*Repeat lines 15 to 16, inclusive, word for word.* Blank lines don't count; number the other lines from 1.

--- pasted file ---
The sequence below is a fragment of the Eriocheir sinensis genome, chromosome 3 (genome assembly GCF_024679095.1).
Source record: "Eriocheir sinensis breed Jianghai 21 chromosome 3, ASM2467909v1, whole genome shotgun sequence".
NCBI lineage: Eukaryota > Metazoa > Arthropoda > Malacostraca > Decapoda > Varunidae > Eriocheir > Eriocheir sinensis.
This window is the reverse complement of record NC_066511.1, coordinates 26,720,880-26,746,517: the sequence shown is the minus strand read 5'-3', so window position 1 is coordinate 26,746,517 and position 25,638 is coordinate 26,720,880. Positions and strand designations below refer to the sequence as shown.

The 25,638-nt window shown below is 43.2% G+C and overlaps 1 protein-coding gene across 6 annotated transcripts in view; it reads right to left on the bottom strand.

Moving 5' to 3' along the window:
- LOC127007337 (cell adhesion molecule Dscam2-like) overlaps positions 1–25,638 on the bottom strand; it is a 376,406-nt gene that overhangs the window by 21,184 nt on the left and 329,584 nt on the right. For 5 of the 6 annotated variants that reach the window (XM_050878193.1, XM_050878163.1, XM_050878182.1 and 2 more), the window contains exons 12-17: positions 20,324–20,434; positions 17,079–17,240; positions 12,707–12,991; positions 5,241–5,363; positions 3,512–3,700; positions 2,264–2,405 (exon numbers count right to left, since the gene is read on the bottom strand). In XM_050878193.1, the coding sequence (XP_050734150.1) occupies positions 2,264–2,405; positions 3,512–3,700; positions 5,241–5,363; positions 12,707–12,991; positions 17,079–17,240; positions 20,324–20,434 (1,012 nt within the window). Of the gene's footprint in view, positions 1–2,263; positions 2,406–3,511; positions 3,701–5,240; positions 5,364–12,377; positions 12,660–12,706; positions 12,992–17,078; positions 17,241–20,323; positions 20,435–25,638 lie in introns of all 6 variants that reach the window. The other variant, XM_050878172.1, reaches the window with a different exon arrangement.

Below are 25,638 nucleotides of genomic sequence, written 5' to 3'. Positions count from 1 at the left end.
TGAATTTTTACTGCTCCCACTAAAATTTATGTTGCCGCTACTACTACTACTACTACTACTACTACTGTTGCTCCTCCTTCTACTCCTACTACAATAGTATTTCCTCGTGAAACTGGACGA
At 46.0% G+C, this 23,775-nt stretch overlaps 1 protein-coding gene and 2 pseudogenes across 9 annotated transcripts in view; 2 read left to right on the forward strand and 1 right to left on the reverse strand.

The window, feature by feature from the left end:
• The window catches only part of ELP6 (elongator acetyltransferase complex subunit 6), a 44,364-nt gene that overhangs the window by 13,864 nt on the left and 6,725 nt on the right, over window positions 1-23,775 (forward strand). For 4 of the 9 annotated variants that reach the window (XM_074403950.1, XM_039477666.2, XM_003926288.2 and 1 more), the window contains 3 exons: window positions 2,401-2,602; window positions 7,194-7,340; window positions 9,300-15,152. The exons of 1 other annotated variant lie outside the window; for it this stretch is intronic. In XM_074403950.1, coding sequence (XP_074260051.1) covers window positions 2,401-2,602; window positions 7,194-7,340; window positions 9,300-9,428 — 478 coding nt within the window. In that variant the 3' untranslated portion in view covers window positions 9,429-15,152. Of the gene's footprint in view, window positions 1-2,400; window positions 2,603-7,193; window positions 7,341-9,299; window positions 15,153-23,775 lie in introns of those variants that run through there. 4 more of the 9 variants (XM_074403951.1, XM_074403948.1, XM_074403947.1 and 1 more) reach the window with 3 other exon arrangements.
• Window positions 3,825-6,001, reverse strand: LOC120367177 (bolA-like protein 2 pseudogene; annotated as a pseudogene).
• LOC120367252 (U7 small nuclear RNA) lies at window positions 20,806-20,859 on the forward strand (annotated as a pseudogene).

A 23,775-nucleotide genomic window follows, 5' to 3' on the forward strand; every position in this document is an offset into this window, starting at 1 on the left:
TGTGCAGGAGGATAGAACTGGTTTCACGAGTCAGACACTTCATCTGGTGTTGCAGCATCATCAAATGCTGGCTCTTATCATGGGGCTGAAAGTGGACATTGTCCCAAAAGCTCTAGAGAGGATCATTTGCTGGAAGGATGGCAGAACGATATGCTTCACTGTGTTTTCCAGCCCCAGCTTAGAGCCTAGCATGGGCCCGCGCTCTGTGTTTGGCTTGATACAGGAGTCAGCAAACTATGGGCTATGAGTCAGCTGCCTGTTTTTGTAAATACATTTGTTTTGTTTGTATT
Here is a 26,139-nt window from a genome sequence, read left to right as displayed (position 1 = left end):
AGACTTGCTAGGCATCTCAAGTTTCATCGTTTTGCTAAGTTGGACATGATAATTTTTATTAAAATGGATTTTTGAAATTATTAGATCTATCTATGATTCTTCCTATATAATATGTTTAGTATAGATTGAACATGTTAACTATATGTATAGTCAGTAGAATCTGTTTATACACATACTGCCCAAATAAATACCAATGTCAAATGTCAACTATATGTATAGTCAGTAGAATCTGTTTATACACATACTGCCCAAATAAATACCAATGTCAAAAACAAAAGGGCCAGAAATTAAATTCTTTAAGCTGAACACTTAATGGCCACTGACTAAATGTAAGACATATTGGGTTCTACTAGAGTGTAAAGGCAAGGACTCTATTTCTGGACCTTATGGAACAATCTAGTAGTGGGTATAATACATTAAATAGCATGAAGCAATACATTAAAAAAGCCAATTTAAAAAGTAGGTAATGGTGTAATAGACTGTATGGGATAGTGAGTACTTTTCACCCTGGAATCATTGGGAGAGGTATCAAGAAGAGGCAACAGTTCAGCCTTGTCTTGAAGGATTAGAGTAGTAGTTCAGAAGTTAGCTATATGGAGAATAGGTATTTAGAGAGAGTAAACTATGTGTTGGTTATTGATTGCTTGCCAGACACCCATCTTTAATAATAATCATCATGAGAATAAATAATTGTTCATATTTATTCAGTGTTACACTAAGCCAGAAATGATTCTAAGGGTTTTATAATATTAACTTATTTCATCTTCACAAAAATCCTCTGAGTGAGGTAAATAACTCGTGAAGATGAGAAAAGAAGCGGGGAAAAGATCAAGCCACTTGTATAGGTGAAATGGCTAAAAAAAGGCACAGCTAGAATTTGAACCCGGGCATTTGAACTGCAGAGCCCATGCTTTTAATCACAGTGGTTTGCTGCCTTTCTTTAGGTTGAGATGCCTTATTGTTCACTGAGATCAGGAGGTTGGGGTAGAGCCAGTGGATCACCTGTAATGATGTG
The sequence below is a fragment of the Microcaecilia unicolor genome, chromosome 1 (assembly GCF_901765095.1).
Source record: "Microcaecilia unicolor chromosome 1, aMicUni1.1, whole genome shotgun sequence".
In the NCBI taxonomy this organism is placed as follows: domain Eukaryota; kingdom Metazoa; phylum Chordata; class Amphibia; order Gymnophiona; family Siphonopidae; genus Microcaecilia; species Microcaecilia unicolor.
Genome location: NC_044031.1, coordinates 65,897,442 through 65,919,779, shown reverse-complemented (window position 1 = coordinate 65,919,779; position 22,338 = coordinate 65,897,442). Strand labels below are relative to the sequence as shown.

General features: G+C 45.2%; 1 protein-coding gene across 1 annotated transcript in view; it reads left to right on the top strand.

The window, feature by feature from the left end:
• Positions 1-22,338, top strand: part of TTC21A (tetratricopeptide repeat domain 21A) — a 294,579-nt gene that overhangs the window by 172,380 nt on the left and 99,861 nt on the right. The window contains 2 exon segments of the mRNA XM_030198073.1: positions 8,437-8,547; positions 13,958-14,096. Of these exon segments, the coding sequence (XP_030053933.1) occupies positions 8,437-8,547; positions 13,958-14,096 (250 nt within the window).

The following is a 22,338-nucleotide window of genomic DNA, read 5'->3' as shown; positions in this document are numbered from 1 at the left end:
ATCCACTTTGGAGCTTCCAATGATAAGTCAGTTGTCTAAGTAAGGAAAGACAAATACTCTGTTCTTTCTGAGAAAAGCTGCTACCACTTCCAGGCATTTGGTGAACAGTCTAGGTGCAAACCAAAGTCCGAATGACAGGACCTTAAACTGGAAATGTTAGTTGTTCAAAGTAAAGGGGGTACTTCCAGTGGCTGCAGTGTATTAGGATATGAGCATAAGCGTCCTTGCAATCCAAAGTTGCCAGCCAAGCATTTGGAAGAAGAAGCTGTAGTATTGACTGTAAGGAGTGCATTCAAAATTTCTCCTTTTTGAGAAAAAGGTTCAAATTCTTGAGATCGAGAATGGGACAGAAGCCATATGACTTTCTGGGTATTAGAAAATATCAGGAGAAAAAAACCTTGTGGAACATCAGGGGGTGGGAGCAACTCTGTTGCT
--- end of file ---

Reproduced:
A 23,775-nucleotide genomic window follows, 5' to 3' on the forward strand; every position in this document is an offset into this window, starting at 1 on the left:
TGTGCAGGAGGATAGAACTGGTTTCACGAGTCAGACACTTCATCTGGTGTTGCAGCATCATCAAATGCTGGCTCTTATCATGGGGCTGAAAGTGGACATTGTCCCAAAAGCTCTAGAGAGGATCATTTGCTGGAAGGATGGCAGAACGATATGCTTCACTGTGTTTTCCAGCCCCAGCTTAGAGCCTAGCATGGGCCCGCGCTCTGTGTTTGGCTTGATACAGGAGTCAGCAAACTATGGGCTATGAGTCAGCTGCCTGTTTTTGTAAATACATTTGTTTTGTTTGTATT